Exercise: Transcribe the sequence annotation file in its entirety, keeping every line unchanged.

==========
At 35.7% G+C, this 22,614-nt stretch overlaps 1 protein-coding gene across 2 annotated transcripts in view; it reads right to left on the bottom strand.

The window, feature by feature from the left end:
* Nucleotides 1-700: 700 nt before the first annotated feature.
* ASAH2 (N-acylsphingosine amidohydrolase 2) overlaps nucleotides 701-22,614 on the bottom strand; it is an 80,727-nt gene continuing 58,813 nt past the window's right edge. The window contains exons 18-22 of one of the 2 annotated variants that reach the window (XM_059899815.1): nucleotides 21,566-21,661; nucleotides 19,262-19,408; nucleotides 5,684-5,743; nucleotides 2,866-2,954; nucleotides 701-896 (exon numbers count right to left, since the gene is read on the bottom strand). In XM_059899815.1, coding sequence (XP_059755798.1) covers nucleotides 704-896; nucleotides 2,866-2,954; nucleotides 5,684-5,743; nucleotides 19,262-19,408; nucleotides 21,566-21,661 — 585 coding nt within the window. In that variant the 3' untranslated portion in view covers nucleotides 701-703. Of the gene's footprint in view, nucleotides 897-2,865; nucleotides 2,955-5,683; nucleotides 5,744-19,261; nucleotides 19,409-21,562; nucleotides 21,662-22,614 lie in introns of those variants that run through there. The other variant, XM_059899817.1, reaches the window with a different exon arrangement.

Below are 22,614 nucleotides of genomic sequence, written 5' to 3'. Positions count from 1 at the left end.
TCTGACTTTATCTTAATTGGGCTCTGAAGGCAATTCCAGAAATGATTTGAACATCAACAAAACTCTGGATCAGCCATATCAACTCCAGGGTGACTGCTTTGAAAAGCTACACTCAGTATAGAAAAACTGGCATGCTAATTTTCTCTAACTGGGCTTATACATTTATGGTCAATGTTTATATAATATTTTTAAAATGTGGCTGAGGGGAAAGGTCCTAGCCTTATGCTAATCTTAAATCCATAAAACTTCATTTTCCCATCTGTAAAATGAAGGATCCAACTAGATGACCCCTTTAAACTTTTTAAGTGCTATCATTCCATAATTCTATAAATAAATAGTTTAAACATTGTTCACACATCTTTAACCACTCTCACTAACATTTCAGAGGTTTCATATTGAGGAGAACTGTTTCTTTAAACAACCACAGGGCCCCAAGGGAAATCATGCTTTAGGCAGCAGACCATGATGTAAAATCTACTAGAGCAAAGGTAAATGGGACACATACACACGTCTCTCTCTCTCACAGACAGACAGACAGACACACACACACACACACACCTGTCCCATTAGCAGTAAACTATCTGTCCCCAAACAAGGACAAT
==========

At 35.7% G+C, this 22,614-nt stretch overlaps 1 protein-coding gene across 2 annotated transcripts in view; it reads right to left on the bottom strand.

The window, feature by feature from the left end:
* Nucleotides 1-700: 700 nt before the first annotated feature.
* ASAH2 (N-acylsphingosine amidohydrolase 2) overlaps nucleotides 701-22,614 on the bottom strand; it is an 80,727-nt gene continuing 58,813 nt past the window's right edge. The window contains exons 18-22 of one of the 2 annotated variants that reach the window (XM_059899815.1): nucleotides 21,566-21,661; nucleotides 19,262-19,408; nucleotides 5,684-5,743; nucleotides 2,866-2,954; nucleotides 701-896 (exon numbers count right to left, since the gene is read on the bottom strand). In XM_059899815.1, coding sequence (XP_059755798.1) covers nucleotides 704-896; nucleotides 2,866-2,954; nucleotides 5,684-5,743; nucleotides 19,262-19,408; nucleotides 21,566-21,661 — 585 coding nt within the window. In that variant the 3' untranslated portion in view covers nucleotides 701-703. Of the gene's footprint in view, nucleotides 897-2,865; nucleotides 2,955-5,683; nucleotides 5,744-19,261; nucleotides 19,409-21,562; nucleotides 21,662-22,614 lie in introns of those variants that run through there. The other variant, XM_059899817.1, reaches the window with a different exon arrangement.

Below are 22,614 nucleotides of genomic sequence, written 5' to 3'. Positions count from 1 at the left end.
TCTGACTTTATCTTAATTGGGCTCTGAAGGCAATTCCAGAAATGATTTGAACATCAACAAAACTCTGGATCAGCCATATCAACTCCAGGGTGACTGCTTTGAAAAGCTACACTCAGTATAGAAAAACTGGCATGCTAATTTTCTCTAACTGGGCTTATACATTTATGGTCAATGTTTATATAATATTTTTAAAATGTGGCTGAGGGGAAAGGTCCTAGCCTTATGCTAATCTTAAATCCATAAAACTTCATTTTCCCATCTGTAAAATGAAGGATCCAACTAGATGACCCCTTTAAACTTTTTAAGTGCTATCATTCCATAATTCTATAAATAAATAGTTTAAACATTGTTCACACATCTTTAACCACTCTCACTAACATTTCAGAGGTTTCATATTGAGGAGAACTGTTTCTTTAAACAACCACAGGGCCCCAAGGGAAATCATGCTTTAGGCAGCAGACCATGATGTAAAATCTACTAGAGCAAAGGTAAATGGGACACATACACACGTCTCTCTCTCTCACAGACAGACAGACAGACACACACACACACACACACCTGTCCCATTAGCAGTAAACTATCTGTCCCCAAACAAGGACAAT